Investigator: A Legacy High School bus drove straight into a pillar in the fatal collision at DIA

A school bus crashed at Denver International Airport. (Denver Police Department)

An Adams 12 school bus driver made no apparent attempt to correct the vehicle’s course before it crashed into a support pillar at Denver International Airport on Sunday afternoon, according to Denver police.

The bus was transporting football coaches and players from Legacy High School. The driver was killed, and two people remained in critical condition on Monday.

The driver was Kari Chopper, according to the Denver Office of the Medical Examiner. She died of blunt-force injuries. She was 43 and had worked for the school district for four years.

Three coaches were seriously injured in the crash, according to the school district. They are Wayne Voorhees, Matt Kroupa and Kyle Rider. Voorhees is the head football coach and has worked at Legacy since 2000, according to his LinkedIn.

Fifteen students were hospitalized, but all have been released to their families, according to the district. Other students were not hospitalized; 28 people in all were aboard the bus, according to an airport spokesman.

What we know about the crash:

The bus driver picked up a group of Legacy High School football players and coaches from the airport’s eastern passenger pickup. The bus headed for the airport exit on Peña Boulevard before looping back around to the terminal, said Denver police Sgt. Mike Farr.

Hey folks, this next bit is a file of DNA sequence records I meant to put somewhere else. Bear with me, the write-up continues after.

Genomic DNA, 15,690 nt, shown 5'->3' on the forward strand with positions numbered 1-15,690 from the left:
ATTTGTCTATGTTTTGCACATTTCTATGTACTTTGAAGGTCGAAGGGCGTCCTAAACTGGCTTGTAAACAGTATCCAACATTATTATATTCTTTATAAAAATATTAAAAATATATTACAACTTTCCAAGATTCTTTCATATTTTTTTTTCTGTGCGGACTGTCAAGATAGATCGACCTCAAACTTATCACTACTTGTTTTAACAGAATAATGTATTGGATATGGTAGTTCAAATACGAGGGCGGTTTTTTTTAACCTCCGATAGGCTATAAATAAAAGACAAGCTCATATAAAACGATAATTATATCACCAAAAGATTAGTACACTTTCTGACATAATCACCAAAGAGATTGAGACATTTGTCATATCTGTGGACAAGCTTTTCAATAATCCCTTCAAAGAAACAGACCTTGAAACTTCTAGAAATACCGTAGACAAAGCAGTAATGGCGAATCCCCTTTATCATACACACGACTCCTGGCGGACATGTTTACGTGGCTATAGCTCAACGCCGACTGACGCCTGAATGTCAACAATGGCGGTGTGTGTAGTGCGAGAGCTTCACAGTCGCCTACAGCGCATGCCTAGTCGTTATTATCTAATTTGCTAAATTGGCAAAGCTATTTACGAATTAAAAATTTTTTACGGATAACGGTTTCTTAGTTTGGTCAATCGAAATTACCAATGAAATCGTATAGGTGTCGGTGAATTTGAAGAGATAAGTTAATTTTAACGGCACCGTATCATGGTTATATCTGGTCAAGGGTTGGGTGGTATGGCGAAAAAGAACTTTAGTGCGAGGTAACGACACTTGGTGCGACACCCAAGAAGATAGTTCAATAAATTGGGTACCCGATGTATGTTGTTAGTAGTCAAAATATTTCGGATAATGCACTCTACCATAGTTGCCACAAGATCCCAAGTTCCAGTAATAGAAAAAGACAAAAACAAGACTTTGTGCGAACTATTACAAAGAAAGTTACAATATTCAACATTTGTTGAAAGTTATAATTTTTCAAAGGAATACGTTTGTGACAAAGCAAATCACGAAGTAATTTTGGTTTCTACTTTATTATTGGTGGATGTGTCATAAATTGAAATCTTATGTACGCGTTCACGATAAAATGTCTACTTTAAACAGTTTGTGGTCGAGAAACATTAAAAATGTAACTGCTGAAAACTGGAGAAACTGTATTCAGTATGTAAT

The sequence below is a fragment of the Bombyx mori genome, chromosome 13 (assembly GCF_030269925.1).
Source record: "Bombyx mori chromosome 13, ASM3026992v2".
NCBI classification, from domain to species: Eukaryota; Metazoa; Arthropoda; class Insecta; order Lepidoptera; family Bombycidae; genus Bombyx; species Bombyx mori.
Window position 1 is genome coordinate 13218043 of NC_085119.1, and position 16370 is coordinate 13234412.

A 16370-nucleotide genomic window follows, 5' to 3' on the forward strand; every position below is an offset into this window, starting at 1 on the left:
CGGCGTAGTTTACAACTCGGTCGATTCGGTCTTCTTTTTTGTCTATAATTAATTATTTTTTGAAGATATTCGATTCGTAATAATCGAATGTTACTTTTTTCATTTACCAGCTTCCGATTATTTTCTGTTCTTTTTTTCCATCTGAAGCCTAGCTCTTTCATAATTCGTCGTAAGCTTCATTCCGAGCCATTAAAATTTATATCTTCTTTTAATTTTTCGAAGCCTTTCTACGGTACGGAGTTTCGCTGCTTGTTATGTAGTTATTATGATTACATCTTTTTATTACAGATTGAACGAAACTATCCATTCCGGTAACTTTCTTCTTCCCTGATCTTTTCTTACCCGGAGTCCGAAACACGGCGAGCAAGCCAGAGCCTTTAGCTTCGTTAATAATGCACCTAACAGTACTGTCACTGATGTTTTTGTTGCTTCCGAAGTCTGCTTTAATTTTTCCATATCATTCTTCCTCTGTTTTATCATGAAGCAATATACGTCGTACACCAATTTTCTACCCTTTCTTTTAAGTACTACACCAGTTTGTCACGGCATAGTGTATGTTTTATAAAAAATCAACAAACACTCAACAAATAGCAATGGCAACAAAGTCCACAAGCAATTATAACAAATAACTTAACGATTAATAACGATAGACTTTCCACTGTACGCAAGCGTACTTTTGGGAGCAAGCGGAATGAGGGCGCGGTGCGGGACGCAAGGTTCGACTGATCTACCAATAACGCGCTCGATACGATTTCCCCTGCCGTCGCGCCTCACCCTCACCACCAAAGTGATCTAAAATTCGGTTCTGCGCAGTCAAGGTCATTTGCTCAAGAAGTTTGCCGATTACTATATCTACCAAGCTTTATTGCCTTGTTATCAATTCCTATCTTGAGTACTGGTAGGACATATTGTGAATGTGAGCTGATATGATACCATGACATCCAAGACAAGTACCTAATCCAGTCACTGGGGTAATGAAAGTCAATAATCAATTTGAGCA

The bus was the lead vehicle of a three-bus caravan that was transporting the team home after a game in California. Neither of the two other vehicles looped back around.

“I’m told by witnesses that they were ready to go home,” Farr said. ” … Nobody could tell me certainly why the bus driver made that turn.”

The bus was traveling back toward the passenger pickup when it drove off the right side of the road, straight into a bridge support pillar.

“The tire tracks did not show any sign of left or right turns,” Farr said. Most witnesses guessed that the bus was traveling at 30 to 40 mph, significantly over the speed limit. The front end of the vehicle was severely impacted.

The passengers seemed to have little warning of the impending impact. One witness didn’t hear any shouting or exclamations before the impact, the Denver Post reported.

What’s next:

“What we’re left with now is trying to explain why the crash occurred,” Farr continued.

Investigators are now looking into whether any mechanical failure within the bus could have caused the crash, whether the driver may have had a medical condition or whether it may have been an intentional act. The driver passed a medical examination related to her job in May, according to the district.

There is no indication any other vehicle cut off the bus or otherwise interfered with the driver.

Farr said it will take at least six to eight weeks to get toxicology results and determine whether drugs or alcohol played a role.

Farr said school district is fully cooperating with the investigation. Police also will be interviewing family members of the driver to see if they can provide any insight.

“Quite frankly there is a big mystery there we are trying to solve,” he said. “We may not get all the answers. One of our most important witnesses would be the driver.”

The Associated Press contributed to this report.

Andrew Kenney

Author: Andrew Kenney

Andrew Kenney writes about public spaces, Denver phenomena and whatever else. He previously worked for six years as a reporter at The News & Observer in Raleigh, N.C. His most prized possession is his collection of bizarre voicemail. Leave him one at 303-502-2803, or email